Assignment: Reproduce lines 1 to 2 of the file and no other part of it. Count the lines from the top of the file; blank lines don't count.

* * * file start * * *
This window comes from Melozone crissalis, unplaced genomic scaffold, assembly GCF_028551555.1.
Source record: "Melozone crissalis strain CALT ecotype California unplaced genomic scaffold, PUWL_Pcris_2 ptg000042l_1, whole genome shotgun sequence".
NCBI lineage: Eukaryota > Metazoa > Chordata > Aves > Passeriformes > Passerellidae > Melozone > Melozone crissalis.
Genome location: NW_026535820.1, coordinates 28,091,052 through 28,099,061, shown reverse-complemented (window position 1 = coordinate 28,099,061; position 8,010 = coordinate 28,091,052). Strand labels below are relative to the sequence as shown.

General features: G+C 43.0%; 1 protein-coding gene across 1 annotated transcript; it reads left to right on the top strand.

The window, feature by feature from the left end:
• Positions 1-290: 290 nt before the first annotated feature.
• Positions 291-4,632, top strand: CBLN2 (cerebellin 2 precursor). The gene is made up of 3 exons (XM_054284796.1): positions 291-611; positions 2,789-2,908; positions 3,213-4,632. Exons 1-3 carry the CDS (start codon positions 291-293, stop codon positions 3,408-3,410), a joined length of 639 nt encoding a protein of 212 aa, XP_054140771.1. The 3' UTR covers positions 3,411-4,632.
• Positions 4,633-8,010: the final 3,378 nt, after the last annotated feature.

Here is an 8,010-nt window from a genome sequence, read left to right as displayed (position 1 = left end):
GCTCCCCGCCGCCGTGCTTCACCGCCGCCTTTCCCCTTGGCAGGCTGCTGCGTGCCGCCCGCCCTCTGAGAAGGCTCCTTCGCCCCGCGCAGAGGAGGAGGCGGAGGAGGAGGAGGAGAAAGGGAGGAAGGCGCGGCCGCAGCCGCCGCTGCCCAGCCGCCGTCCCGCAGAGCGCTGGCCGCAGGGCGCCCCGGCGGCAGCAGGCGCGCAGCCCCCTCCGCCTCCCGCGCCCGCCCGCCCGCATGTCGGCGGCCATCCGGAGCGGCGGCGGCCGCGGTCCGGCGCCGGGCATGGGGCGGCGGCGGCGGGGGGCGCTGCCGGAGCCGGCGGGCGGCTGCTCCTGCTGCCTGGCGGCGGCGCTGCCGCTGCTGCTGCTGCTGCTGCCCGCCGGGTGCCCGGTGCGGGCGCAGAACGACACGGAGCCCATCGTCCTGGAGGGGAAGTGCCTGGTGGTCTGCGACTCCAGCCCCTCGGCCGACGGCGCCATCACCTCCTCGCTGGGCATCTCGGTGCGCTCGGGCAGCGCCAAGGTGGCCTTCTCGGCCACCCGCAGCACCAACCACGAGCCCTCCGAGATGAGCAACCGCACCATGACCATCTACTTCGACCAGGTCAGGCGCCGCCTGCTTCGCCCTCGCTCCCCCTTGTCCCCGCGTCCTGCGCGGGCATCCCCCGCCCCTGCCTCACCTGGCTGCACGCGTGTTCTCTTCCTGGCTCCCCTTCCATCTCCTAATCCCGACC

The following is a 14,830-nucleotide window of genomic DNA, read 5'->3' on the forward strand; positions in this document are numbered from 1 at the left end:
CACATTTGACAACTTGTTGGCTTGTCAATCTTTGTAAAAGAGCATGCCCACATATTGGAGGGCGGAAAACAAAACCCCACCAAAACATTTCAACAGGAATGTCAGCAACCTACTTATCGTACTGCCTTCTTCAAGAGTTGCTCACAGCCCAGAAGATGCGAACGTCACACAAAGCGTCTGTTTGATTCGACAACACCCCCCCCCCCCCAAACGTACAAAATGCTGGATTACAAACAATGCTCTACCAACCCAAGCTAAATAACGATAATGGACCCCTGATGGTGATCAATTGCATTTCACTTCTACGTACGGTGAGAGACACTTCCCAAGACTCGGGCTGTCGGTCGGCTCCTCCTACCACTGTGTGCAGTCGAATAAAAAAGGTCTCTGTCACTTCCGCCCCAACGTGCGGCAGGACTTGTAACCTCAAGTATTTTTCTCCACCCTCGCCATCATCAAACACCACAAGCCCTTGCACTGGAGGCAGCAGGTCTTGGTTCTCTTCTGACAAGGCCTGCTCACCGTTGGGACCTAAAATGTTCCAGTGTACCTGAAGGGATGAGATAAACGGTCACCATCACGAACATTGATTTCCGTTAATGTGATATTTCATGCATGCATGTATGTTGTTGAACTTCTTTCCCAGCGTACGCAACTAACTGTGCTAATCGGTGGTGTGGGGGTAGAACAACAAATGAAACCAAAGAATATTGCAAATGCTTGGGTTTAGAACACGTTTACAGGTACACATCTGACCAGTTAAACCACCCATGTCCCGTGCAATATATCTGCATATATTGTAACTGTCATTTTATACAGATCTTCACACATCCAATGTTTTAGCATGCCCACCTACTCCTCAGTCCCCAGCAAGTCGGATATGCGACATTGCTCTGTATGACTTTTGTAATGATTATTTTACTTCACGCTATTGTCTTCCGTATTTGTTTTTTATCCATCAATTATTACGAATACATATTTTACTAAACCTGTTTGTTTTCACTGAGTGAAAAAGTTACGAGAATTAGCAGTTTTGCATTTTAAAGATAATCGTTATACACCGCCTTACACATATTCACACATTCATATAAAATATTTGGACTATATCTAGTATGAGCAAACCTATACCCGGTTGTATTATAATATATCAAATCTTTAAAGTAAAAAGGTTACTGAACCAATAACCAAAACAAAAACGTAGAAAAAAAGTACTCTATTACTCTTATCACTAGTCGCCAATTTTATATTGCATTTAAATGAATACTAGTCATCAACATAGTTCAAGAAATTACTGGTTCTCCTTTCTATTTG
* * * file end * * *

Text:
This window comes from Melozone crissalis, unplaced genomic scaffold, assembly GCF_028551555.1.
Source record: "Melozone crissalis strain CALT ecotype California unplaced genomic scaffold, PUWL_Pcris_2 ptg000042l_1, whole genome shotgun sequence".